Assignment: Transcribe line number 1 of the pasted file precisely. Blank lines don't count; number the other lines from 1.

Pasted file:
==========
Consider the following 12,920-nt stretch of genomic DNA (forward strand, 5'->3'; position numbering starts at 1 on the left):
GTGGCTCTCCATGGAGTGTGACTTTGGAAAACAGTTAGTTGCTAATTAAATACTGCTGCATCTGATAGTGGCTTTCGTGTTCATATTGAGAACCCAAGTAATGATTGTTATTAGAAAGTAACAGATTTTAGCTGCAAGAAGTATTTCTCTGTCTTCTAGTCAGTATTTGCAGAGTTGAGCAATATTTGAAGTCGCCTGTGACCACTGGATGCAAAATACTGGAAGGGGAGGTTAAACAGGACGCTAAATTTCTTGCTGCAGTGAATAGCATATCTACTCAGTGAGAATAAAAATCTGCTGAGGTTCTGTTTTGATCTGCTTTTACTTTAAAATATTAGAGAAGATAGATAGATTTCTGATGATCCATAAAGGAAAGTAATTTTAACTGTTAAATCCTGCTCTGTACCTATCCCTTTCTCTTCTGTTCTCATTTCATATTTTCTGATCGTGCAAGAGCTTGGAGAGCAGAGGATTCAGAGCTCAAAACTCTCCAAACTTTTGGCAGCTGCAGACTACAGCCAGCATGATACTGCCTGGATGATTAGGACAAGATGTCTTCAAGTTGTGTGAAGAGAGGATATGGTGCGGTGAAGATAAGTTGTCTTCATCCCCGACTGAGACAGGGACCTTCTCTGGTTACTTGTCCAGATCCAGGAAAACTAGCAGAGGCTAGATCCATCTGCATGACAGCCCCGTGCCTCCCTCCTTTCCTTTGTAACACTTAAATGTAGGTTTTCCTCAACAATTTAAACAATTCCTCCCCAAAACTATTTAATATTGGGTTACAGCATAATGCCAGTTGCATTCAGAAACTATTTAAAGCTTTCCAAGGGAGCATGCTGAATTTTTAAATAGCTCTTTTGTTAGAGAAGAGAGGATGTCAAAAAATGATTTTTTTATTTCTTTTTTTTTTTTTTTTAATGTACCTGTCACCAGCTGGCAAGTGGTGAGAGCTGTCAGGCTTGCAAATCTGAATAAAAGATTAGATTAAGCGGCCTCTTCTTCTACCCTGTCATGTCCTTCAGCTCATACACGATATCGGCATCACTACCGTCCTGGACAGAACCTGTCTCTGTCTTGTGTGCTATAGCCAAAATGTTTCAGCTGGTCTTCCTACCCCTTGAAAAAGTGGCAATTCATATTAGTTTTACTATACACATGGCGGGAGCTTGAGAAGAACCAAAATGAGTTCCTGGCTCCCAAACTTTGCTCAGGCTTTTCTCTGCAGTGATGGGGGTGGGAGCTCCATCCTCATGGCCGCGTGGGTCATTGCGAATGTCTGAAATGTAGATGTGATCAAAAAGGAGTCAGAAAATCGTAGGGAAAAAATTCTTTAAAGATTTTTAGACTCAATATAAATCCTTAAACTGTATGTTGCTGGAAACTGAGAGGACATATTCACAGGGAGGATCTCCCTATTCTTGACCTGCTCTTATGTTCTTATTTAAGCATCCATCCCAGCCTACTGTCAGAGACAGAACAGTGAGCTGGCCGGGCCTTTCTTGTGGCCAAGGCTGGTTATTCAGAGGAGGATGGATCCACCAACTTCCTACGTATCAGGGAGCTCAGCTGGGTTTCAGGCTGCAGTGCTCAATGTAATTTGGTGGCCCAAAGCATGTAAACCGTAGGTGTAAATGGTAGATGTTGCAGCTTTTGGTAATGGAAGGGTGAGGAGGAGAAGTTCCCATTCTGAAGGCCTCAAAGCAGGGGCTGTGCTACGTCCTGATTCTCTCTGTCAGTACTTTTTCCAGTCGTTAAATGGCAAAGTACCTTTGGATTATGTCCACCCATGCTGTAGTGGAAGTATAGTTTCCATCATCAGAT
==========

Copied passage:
Consider the following 12,920-nt stretch of genomic DNA (forward strand, 5'->3'; position numbering starts at 1 on the left):